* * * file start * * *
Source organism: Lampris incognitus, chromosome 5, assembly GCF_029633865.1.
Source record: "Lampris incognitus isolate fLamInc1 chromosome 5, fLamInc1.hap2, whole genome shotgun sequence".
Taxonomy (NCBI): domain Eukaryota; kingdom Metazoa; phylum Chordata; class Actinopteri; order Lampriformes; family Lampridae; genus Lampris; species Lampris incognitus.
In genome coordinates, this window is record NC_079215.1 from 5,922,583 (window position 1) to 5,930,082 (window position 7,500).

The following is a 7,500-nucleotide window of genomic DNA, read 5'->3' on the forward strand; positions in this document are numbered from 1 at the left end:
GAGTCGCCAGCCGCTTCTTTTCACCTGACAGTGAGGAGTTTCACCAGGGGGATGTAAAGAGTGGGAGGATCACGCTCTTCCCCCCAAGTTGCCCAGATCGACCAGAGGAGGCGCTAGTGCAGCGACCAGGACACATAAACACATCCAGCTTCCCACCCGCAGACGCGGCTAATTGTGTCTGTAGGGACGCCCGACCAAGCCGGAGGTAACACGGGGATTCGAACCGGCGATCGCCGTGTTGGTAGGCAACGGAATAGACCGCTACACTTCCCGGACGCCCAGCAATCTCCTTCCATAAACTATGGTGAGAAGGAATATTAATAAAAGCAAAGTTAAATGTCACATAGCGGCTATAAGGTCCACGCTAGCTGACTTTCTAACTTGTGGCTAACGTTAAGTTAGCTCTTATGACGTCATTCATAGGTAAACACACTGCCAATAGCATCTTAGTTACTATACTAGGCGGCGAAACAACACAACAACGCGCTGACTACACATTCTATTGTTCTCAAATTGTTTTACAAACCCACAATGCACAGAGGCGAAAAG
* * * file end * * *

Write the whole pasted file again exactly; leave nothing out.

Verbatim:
Source organism: Lampris incognitus, chromosome 5, assembly GCF_029633865.1.
Source record: "Lampris incognitus isolate fLamInc1 chromosome 5, fLamInc1.hap2, whole genome shotgun sequence".
Taxonomy (NCBI): domain Eukaryota; kingdom Metazoa; phylum Chordata; class Actinopteri; order Lampriformes; family Lampridae; genus Lampris; species Lampris incognitus.
In genome coordinates, this window is record NC_079215.1 from 5,922,583 (window position 1) to 5,930,082 (window position 7,500).

The following is a 7,500-nucleotide window of genomic DNA, read 5'->3' on the forward strand; positions in this document are numbered from 1 at the left end:
GAGTCGCCAGCCGCTTCTTTTCACCTGACAGTGAGGAGTTTCACCAGGGGGATGTAAAGAGTGGGAGGATCACGCTCTTCCCCCCAAGTTGCCCAGATCGACCAGAGGAGGCGCTAGTGCAGCGACCAGGACACATAAACACATCCAGCTTCCCACCCGCAGACGCGGCTAATTGTGTCTGTAGGGACGCCCGACCAAGCCGGAGGTAACACGGGGATTCGAACCGGCGATCGCCGTGTTGGTAGGCAACGGAATAGACCGCTACACTTCCCGGACGCCCAGCAATCTCCTTCCATAAACTATGGTGAGAAGGAATATTAATAAAAGCAAAGTTAAATGTCACATAGCGGCTATAAGGTCCACGCTAGCTGACTTTCTAACTTGTGGCTAACGTTAAGTTAGCTCTTATGACGTCATTCATAGGTAAACACACTGCCAATAGCATCTTAGTTACTATACTAGGCGGCGAAACAACACAACAACGCGCTGACTACACATTCTATTGTTCTCAAATTGTTTTACAAACCCACAATGCACAGAGGCGAAAAG